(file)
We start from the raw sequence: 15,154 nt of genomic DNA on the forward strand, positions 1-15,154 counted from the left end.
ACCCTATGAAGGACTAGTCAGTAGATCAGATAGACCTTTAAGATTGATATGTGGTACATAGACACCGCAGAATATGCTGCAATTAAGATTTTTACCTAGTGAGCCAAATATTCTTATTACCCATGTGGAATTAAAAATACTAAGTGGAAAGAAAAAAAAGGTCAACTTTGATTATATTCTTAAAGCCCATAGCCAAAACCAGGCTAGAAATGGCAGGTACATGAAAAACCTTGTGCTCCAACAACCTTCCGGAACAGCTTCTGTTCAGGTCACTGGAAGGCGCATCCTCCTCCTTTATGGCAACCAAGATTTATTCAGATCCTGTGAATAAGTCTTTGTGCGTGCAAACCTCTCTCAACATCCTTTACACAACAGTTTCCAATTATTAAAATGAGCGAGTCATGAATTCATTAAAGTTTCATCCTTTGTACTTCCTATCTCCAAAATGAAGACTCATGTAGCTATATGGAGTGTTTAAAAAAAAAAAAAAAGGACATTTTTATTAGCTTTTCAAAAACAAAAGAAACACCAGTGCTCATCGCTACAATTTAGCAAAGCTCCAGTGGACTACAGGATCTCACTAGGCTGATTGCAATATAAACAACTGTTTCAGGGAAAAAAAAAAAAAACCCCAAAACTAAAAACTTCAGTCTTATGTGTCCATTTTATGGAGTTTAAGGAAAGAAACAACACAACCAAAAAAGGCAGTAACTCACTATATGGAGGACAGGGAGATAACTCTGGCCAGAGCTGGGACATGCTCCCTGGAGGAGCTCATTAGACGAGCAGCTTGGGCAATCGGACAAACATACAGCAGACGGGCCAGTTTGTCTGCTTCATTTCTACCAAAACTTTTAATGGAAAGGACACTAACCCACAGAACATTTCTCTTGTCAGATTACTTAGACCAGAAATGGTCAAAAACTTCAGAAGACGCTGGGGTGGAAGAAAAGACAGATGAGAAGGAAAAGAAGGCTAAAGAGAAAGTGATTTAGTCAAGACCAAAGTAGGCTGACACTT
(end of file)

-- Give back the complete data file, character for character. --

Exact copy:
We start from the raw sequence: 15,154 nt of genomic DNA on the forward strand, positions 1-15,154 counted from the left end.
ACCCTATGAAGGACTAGTCAGTAGATCAGATAGACCTTTAAGATTGATATGTGGTACATAGACACCGCAGAATATGCTGCAATTAAGATTTTTACCTAGTGAGCCAAATATTCTTATTACCCATGTGGAATTAAAAATACTAAGTGGAAAGAAAAAAAAGGTCAACTTTGATTATATTCTTAAAGCCCATAGCCAAAACCAGGCTAGAAATGGCAGGTACATGAAAAACCTTGTGCTCCAACAACCTTCCGGAACAGCTTCTGTTCAGGTCACTGGAAGGCGCATCCTCCTCCTTTATGGCAACCAAGATTTATTCAGATCCTGTGAATAAGTCTTTGTGCGTGCAAACCTCTCTCAACATCCTTTACACAACAGTTTCCAATTATTAAAATGAGCGAGTCATGAATTCATTAAAGTTTCATCCTTTGTACTTCCTATCTCCAAAATGAAGACTCATGTAGCTATATGGAGTGTTTAAAAAAAAAAAAAAAGGACATTTTTATTAGCTTTTCAAAAACAAAAGAAACACCAGTGCTCATCGCTACAATTTAGCAAAGCTCCAGTGGACTACAGGATCTCACTAGGCTGATTGCAATATAAACAACTGTTTCAGGGAAAAAAAAAAAAAACCCCAAAACTAAAAACTTCAGTCTTATGTGTCCATTTTATGGAGTTTAAGGAAAGAAACAACACAACCAAAAAAGGCAGTAACTCACTATATGGAGGACAGGGAGATAACTCTGGCCAGAGCTGGGACATGCTCCCTGGAGGAGCTCATTAGACGAGCAGCTTGGGCAATCGGACAAACATACAGCAGACGGGCCAGTTTGTCTGCTTCATTTCTACCAAAACTTTTAATGGAAAGGACACTAACCCACAGAACATTTCTCTTGTCAGATTACTTAGACCAGAAATGGTCAAAAACTTCAGAAGACGCTGGGGTGGAAGAAAAGACAGATGAGAAGGAAAAGAAGGCTAAAGAGAAAGTGATTTAGTCAAGACCAAAGTAGGCTGACACTT